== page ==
Tracing the origin of an outbreak is a critical clue in curing a disease. But how can scientists track the beginnings of malaria, a disease that has been around for millions of years? Watch researcher Read More
Pathogens can now be easily tracked in time and space as they evolve, an advance that could revolutionize both public health and inform national security in the fight against infectious diseases. Developed by researchers that include scientists at the American Museum of Natural History, Supramap... Read More
A Today Show expose on the practice of major retailers who resell used under garments. This segment features a brief interview with a microbiologist who makes it clear what sort of dangers this practice can expose people to. Remember to always wash new clothes before you wear them. Click source ... Read More
The third video of a three part lecture by Joseph DeRisi focuses on drug development for Malaria. Read More
The second video in brief set of three lectures by Joseph DeRisi. Read More
The first video in brief set of three lectures by Joseph DeRisi gives a very general overview of malaria, the disease and Plasmodium falciparum, the causative agent of the most deadly form. Basic research as well as drug development efforts will also be covered in parts two and three of this ser... Read More
In 2002, bearing her microscope on a microbe that lives in the gut of fish, Bonnie Bassler isolated an elusive molecule called AI-2, which showed not only that almost all bacteria can communicate -- but that they do so all the time. (Watch her 2009 TEDTalk!) The TED Blog interviewed Bassler ... Read More
"Carrying signs that read "Save the Microbiology Department," about 60 students, professors and staff members gathered Wednesday at noon to protest Montana State University's decision to dissolve their department.
While student organizers succeeded in gathering a well-mannered crowd outside M... Read More
At the Spring 2010 meeting of the Society for General Microbiology In Edinburgh Vincent Racaniello spoke about ‘Social Media in Microbiology Education and Research’. In his presentation he gives a comprehensive overview of how he uses these new communication tools to promote the science of virol... Read More
it is not a nice way to die. As the virus spreads through your lungs, your immune system goes into overdrive. Your lungs become leaky and fill with fluid. Your lips and nails, then your skin, turn blue as you struggle to get enough oxygen. Basically, you drown.
Flu can kill in other ways, too... Read More
Global pandemics, like swine flu, are often caused by viruses that have jumped from animals to people. Scientists in Cameroon are working with local bush meat hunters to monitor this viral transmission. They hope that their work will help us predict and prevent outbreaks like swine flu in the fu... Read More
Recent clinical tests demonstrate that antimicrobial copper is effective in significantly reducing the bacterial load in intensive care unit (ICU) patient rooms and on many individual objects in those rooms. Results from a U.S. Department of Defense-funded clinical trial assessing the ability of... Read More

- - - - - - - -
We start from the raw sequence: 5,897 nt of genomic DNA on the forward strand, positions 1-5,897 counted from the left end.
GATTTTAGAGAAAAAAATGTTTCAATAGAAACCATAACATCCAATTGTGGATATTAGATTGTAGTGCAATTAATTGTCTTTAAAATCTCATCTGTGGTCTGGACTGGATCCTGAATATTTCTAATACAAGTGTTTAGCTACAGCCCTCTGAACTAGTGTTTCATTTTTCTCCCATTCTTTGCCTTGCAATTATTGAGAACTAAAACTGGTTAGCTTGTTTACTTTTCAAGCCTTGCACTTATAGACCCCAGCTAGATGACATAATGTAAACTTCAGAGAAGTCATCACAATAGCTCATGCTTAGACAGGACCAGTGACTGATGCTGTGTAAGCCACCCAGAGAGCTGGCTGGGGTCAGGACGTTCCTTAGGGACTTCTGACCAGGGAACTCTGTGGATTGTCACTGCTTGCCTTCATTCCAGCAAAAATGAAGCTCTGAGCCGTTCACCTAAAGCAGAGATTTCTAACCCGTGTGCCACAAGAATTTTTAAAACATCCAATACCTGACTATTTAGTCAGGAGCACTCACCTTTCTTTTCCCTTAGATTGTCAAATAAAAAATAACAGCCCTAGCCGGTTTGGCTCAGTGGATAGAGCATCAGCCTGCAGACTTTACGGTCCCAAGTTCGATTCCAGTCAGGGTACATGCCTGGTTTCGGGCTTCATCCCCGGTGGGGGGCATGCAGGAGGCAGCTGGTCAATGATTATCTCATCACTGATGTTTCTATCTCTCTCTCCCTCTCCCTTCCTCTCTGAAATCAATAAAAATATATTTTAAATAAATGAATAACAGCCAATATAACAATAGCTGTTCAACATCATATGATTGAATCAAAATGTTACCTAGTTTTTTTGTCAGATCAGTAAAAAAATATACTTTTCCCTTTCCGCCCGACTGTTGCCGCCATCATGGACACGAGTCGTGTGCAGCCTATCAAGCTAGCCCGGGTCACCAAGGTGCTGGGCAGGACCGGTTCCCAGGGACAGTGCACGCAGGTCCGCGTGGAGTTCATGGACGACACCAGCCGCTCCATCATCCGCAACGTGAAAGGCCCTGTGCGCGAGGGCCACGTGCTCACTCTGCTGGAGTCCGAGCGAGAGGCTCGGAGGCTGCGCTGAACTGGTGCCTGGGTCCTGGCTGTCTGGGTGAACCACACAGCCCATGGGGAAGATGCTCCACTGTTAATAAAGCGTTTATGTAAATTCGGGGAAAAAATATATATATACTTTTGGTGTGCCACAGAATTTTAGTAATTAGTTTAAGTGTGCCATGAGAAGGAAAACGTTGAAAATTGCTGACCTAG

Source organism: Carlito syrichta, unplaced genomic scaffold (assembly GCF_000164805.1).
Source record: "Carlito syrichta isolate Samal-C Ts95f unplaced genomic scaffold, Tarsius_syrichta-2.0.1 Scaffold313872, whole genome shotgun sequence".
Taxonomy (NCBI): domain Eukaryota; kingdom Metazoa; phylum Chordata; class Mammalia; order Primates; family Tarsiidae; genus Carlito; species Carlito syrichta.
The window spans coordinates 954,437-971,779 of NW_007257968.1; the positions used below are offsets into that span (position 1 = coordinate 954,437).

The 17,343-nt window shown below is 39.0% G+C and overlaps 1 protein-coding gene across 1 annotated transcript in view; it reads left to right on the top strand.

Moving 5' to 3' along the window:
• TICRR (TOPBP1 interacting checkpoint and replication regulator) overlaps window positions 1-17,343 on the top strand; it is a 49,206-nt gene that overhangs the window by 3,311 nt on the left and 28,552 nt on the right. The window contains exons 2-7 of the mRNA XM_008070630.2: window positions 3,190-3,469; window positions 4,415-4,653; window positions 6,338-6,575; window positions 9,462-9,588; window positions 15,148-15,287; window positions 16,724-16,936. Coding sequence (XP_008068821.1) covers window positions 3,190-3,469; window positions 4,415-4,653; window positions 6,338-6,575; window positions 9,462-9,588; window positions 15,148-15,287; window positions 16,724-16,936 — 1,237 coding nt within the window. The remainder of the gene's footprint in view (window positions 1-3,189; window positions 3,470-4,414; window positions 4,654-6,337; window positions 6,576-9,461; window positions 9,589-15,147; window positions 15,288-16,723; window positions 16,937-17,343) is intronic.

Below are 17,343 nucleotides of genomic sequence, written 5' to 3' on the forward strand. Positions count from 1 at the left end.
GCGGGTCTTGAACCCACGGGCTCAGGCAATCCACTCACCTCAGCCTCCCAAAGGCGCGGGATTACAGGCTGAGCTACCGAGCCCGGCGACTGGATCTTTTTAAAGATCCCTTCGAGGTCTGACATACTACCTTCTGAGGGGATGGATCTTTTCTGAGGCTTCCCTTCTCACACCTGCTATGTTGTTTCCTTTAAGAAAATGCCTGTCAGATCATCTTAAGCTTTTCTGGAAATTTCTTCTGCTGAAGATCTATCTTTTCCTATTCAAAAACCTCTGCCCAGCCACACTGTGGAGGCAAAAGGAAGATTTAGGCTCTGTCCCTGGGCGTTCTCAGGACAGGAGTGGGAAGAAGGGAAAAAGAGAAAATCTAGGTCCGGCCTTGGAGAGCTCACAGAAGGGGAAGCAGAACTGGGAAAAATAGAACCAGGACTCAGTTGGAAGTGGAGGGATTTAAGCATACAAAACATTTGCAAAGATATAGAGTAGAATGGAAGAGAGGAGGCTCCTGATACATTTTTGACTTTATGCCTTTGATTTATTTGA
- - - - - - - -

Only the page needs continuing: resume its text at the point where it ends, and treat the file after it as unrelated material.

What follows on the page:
Science writer Rebbecca Skloot recently appeared on the Colbert Nation to discuss her new book The Immortal Life of Henrietta Lacks. When Henrietta Lacks was diagnosed with cancer in 1951, doctors took her cells and immortalized them in test tubes. Since then these cells have led to signi... Read More
Plant genome research is already revolutionizing the field of biology. Currently, scientists are unlocking the secrets of some of the most important plants in our lives, including corn, cotton and potatoes. Secrets of Plant Genomes: Revealed! takes viewers on a lively, upbeat journey that explor... Read More
Forget nanobots. Who needs ‘em? Since apparently we can now directly control live bacteria and make them do our bidding. I’m in awe. The feat was accomplished – and extensively documented in the video above – by researchers at the NanoRobotics Laboratory of the École Polytechnique de Montréa... Read More
Vincent Racaniello, host of This Week in Virology, appears in the latest episode of Futures in Biotech with Marc Pelletier.
With a focus on RNA viruses, Vincent and and Marc are joined by Stanford University School of Medicine Professor Karla Kirkegaard and discuss where RNA viruses came from... Read More
Researchers at CIRES at the University of Colorado Boulder Campus found a connection between the unique bacteria found on an individual's hand and the bacteria left on commonly used devices such as computer keyboards and mice. The study holds future promise for forensic uses. Listen to CU Resear... Read More
This seminar describes the cell and molecular biology of plant virus infection. The first lecture will discuss how virus replication centers are set up in plants and how viruses use host cell mechanisms to facilitate cell to cell movement and eventual pathogenesis. Read More
This classic educational video covers algae and aquatic microorganisms. Produced in 1979 by BioMedia Associates, it features some great microscopy. Read More
Researchers have come up with a new way of sterilising medical equipment - by using a microwave.
Low-cost technology to kill harmful bacteria has been developed at Glyndŵr University in Wrexham.
Researchers found that by attaching a vacuum vessel to a microwave oven, atomic oxygen and ozon... Read More